CyberTech Rambler

April 5, 2007

Innovation Nightmare

Filed under: Uncategorized — ctrambler @ 12:37 pm

Most people cannot even agree on what constitute innovation. Take for example, the argument over rewarding innovation by grant of patents monopoly. Most efforts falls into the large grey area between definitely innovative and definitely non-innovative. In the case of patent, at least it is reduced into the adjusting the threshold to make a binary yes/no decision, albeit the fact the threshold is an arbitrary one and possibly varies in a case-by-case basis (worse).

Imagine, however, you are asked to look into grey area and set a value based on the shade of grey. This is going to be extremely difficult and the EU had set themselves this task in the ongoing antitrust litigation with Microsoft. As part of the remedy for Microsoft’s anti-competitive behaviour in the workgroup services, Microsoft is required to license the networking protocol used. The royalty it can claim will be based on the innovativeness of the protocol. The cost to the licensee will be anything from zero for non-innovative protocols, to the maximum the market will bear before throwing in the towel for truly innovative protocols. Sounds simple, but in practice, how are you going to determine how innovative the protocol is?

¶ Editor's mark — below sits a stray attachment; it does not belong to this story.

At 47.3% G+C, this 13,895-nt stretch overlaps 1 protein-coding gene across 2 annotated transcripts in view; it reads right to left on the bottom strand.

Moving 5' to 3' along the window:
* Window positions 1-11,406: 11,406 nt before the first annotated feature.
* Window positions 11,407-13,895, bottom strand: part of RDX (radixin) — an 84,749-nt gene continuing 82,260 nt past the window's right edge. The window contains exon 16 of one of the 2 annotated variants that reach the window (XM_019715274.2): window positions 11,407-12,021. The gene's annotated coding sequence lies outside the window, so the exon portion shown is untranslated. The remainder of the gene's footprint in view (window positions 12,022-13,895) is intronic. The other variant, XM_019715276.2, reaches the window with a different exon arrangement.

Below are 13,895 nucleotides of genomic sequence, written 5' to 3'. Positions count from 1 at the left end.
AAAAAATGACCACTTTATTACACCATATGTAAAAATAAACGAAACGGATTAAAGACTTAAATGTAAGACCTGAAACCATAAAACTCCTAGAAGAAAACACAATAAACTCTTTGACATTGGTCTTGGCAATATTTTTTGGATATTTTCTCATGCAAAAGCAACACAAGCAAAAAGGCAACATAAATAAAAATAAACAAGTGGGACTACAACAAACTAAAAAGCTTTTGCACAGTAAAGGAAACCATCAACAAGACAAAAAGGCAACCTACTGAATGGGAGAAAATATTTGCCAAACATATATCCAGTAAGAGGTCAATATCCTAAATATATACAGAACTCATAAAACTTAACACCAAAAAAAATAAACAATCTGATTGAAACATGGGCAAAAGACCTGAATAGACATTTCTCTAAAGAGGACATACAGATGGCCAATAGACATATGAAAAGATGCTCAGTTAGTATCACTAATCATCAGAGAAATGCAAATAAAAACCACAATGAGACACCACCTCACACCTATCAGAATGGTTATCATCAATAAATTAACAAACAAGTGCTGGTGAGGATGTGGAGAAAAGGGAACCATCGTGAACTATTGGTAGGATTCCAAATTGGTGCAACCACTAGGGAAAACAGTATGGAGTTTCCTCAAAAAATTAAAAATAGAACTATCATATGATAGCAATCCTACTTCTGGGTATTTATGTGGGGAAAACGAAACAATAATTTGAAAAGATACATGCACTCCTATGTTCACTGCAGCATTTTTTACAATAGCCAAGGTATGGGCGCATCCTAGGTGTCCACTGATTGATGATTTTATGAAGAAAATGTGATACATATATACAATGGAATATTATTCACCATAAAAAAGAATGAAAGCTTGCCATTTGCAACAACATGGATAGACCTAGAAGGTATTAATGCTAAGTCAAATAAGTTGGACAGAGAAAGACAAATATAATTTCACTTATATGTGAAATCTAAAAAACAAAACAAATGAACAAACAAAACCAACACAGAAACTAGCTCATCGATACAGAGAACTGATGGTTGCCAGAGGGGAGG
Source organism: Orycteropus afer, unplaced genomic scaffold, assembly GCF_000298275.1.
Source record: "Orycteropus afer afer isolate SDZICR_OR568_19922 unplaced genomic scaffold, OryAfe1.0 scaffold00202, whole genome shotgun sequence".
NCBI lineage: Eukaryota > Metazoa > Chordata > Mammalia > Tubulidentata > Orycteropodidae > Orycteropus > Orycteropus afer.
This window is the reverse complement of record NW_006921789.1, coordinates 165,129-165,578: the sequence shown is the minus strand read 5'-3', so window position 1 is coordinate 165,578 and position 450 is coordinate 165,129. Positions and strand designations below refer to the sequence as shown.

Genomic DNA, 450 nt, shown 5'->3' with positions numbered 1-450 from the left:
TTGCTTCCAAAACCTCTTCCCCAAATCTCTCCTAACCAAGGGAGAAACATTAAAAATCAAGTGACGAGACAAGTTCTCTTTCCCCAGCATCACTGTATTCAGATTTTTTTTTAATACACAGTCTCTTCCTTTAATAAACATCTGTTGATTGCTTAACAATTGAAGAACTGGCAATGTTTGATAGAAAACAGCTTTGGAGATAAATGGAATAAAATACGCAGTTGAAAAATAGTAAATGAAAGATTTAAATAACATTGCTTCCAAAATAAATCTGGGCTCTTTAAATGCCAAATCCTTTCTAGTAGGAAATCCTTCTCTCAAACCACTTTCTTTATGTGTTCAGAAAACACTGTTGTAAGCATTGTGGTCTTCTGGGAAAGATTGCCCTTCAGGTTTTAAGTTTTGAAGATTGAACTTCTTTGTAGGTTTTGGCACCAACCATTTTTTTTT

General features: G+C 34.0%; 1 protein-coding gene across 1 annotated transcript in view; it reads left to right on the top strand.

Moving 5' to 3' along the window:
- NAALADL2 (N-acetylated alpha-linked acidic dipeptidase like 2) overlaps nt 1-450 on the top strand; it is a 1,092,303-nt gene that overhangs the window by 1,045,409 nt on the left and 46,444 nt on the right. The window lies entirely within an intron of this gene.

Take the much contested Microsoft modification of keberos protocol for example. From the viewpoint of keberos protocol information transfer, it is only extremely minor, i.e., a few bytes here and there. Hence the protocol should be non-innovative. Not so fast! One can argue innovation could be in how these few bytes enhanced the protocol itself. Most will however, agree that if the only innovation is to obfuscate the protocol to shut out non-Microsoft system, then it is non-innovative and can be said to be anti-competition as far as the EU antitrust action is concerned.

As such, a tussle between EU and Microsoft is the only expected outcome. According to MSNBC, EU is of the view that Microsoft’s requested royalties is too high. Industry players interested in creating rival to Microsoft’s workgroup servers will want as low royalties as possible. In fact they can get away with it, who will object to Microsoft paying him to use the protocols? Microsoft will of course wants as much royalty as possible. EU is there to be the independent and neutral body to arbitrate this. Stuck right in the middle is Prof Neil Barrett, an expert nominated by Microsoft and appointed by EU to look in to the matter, who have the unenviable task of sorting this out.

Until we can see the truth picture, i.e., having the protocols laid out side-by-side for comparison, we cannot tell who is closest to the truth. This, however, is not going to happen for a variety of legitimate reasons. We will therefore have to pick who we want to believe and trust. My money is on EU and Prof Barrett.

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